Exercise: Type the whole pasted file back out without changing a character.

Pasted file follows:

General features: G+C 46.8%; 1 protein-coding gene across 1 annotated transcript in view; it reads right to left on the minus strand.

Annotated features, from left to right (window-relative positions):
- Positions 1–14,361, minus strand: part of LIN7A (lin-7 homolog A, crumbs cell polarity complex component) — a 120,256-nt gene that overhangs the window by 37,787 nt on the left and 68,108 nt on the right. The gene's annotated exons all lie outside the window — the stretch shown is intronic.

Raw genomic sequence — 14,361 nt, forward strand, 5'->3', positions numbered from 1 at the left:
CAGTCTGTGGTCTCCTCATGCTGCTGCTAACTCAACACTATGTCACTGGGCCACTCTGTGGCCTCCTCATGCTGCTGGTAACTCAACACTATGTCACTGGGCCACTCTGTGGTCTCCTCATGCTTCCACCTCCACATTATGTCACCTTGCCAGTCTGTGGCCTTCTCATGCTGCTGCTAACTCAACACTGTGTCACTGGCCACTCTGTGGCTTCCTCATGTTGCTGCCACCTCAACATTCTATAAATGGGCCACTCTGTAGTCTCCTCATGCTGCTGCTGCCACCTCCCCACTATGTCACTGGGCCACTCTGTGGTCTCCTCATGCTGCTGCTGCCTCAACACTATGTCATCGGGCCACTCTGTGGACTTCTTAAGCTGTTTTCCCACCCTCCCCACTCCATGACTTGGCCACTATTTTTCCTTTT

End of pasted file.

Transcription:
General features: G+C 46.8%; 1 protein-coding gene across 1 annotated transcript in view; it reads right to left on the minus strand.

Annotated features, from left to right (window-relative positions):
- Positions 1–14,361, minus strand: part of LIN7A (lin-7 homolog A, crumbs cell polarity complex component) — a 120,256-nt gene that overhangs the window by 37,787 nt on the left and 68,108 nt on the right. The gene's annotated exons all lie outside the window — the stretch shown is intronic.

Raw genomic sequence — 14,361 nt, forward strand, 5'->3', positions numbered from 1 at the left:
CAGTCTGTGGTCTCCTCATGCTGCTGCTAACTCAACACTATGTCACTGGGCCACTCTGTGGCCTCCTCATGCTGCTGGTAACTCAACACTATGTCACTGGGCCACTCTGTGGTCTCCTCATGCTTCCACCTCCACATTATGTCACCTTGCCAGTCTGTGGCCTTCTCATGCTGCTGCTAACTCAACACTGTGTCACTGGCCACTCTGTGGCTTCCTCATGTTGCTGCCACCTCAACATTCTATAAATGGGCCACTCTGTAGTCTCCTCATGCTGCTGCTGCCACCTCCCCACTATGTCACTGGGCCACTCTGTGGTCTCCTCATGCTGCTGCTGCCTCAACACTATGTCATCGGGCCACTCTGTGGACTTCTTAAGCTGTTTTCCCACCCTCCCCACTCCATGACTTGGCCACTATTTTTCCTTTT